“One, being where he’s at in his career age-wise and service time, he’s kind of at the point where, put him in the right environment … very good defensive outfield, he’s a fly ball guy, maybe he does step up and take the next step,” Servais said. “Getting out of the American League East certainly should help him, but there’s no guarantees. Our division’s pretty tough.”

Servais suggested that another Arkansas native, ex-big leaguer Cliff Lee, might have helped sell Seattle on Smyly. Lee is a former Mariner and the two share an agent.

Smyly went 7-12 in a career-high 30 starts last season in Tampa, but won five games from July 30 to the end of the season after starting out 2-11. From May 21 to July 18, he lost seven straight starts.

“Pitching’s tough, you know,” Smyly said. “To manipulate the ball, to make it do different things, to put it in the strike zone with hitters that know what they’re doing. … I just had a rough stretch but I show up at the field every day, play catch and work on my craft and you know, that’s going to turn around one day.”

The 32 home runs Smyly surrendered in 2016 figure to be reduced in Seattle’s pitcher-friendly Safeco Field.

“It can only help,” he said. “But it’s still going to be up to me to execute pitches and pitch well.”

Smyly is set to join the U.S. World Baseball Classic team shortly. Before that, he’ll make his first spring training start in the middle of next week.

“It’s an honor to be able to put your country on your chest and play with some of the guys on that team,” he said. “I’m looking forward to it big time.”

NOTES: Servais plans to roll out what figures to be Seattle’s opening day lineup in the spring training opener Saturday against San Diego. It’s OF Jarrod Dyson, SS Jean Segura, 2B Robinson Cano, DH Nelson Cruz, 3B Kyle Seager, OF Mitch Haniger, 1B Dan Vogelbach, C Mike Zunino and OF Leonys Martin. … Servais said Cano and Cruz will play a little more than is typical for early spring games, as the two will depart for the World Baseball Classic in early March. … LHP Ariel Miranda will start Saturday, then RHP Chris Heston Sunday, RHP Yovani Gallardo on Monday and ace Felix Hernandez on Tuesday.

Mitt Romney’s sons are trying to buy a stake in the Yankees

TAMPA, FL - AUGUST 30:  Tagg Romney son of Republican presidential candidate, former Massachusetts Gov. Mitt Romney gives an interview during the final day of the Republican National Convention at the Tampa Bay Times Forum on August 30, 2012 in Tampa, Florida. Former Massachusetts Gov. Mitt Romney was nominated as the Republican presidential candidate during the RNC which will conclude today.  (Photo by Chip Somodevilla/Getty Images)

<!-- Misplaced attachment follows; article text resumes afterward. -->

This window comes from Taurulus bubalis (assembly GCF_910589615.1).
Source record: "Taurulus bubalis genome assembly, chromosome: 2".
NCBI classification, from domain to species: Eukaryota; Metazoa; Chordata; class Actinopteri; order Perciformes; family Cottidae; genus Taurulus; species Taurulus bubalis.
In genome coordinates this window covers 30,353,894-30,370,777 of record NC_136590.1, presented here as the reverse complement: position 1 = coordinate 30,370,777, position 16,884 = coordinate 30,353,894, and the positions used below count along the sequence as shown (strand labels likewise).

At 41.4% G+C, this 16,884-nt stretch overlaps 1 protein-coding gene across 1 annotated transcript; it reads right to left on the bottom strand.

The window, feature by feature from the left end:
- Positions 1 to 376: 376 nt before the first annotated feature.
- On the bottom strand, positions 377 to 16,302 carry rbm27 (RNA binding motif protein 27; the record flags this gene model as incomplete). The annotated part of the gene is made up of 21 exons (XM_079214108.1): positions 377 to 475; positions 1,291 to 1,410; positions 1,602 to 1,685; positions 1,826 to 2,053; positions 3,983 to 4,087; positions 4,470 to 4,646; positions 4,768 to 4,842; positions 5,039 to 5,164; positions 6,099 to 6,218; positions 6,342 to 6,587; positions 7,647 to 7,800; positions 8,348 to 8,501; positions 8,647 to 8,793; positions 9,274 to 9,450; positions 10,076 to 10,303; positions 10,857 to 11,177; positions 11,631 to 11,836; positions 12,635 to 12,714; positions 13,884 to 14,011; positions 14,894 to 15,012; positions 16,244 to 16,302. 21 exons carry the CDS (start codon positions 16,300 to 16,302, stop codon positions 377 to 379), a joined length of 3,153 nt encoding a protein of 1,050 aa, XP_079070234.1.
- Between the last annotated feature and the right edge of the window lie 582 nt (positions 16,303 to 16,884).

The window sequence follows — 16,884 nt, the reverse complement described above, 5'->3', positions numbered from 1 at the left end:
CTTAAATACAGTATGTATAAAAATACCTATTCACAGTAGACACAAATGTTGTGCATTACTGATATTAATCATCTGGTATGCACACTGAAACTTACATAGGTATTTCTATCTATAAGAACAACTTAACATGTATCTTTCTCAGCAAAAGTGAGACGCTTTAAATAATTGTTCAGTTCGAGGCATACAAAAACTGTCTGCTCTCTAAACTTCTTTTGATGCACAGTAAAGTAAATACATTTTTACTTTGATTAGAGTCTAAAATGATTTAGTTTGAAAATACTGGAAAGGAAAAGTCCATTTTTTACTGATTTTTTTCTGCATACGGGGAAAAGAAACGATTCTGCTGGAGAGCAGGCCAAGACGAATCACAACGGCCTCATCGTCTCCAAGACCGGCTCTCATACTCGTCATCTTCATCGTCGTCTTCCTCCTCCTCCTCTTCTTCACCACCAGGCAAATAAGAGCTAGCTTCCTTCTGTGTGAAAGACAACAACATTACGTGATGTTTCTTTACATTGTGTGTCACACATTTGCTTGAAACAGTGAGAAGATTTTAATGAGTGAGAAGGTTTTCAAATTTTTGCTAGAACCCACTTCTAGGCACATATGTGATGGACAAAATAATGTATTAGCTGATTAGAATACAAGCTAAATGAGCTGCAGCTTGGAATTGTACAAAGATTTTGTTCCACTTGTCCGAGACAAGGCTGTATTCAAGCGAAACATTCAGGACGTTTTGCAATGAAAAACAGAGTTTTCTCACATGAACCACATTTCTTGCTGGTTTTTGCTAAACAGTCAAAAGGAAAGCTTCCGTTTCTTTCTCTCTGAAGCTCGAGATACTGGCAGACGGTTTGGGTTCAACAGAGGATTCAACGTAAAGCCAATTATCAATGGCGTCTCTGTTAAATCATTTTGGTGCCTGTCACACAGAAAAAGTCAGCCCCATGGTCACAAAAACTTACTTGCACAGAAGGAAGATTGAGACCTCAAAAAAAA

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Mitt Romney built his professional life in Massachusetts and was once the governor of the state. As such, it is not surprising that he has long identified as a Red Sox fan. So this has to be troubling to him from a fan’s perspective. From Jon Heyman:

The Romney family is bidding to buy a small stake in the Yankees months after their try for the Marlins stalled. If the deal goes through, it is expected to be $25 million to $30 million per percentage point and thought to be interested in one or two percentage points. The Yankees are valued around $3 billion or more.

The effort is being led by Mitt’s son Tagg, one of his brothers and their business partners. Mitt’s spokesman tells Jon Heyman that he has nothing to do with it personally. Tagg Romney is reported to have been planning a bid for controlling interest in the Marlins, but that has fallen through.

I find this interesting insofar as the M.O. for the Steinbrenners has, for years, been to buy out minority shareholders in the Yankees, not seek more. Indeed, when George Steinbrenner bought the Yankees back in 1973 he held just a bare controlling interest and there were a ton of silent partners, most of which were back in Ohio and knew Steinbrenner from his shipping business. I’ve personally gotten to know some of them over the years as there are a handful of them in Columbus and I crossed paths with them in my legal career. They have almost all been bought out in the past couple of decades. They still get season tickets and World Series rings and stuff. You can tell them by their personalized Yankees plates and the fact that, within the first ten minutes of meeting them, they will tell you that they once owned a piece of the Yankees but got pushed out.

In light of all of that it’s interesting that the Steinbrenners are once again accepting bids for small stakes in the team. Especially from someone whose interest in controlling the Marlins suggests that they do not consider it to be a mere vanity investment. Makes me wonder what the Steinbrenners’ long term plans are.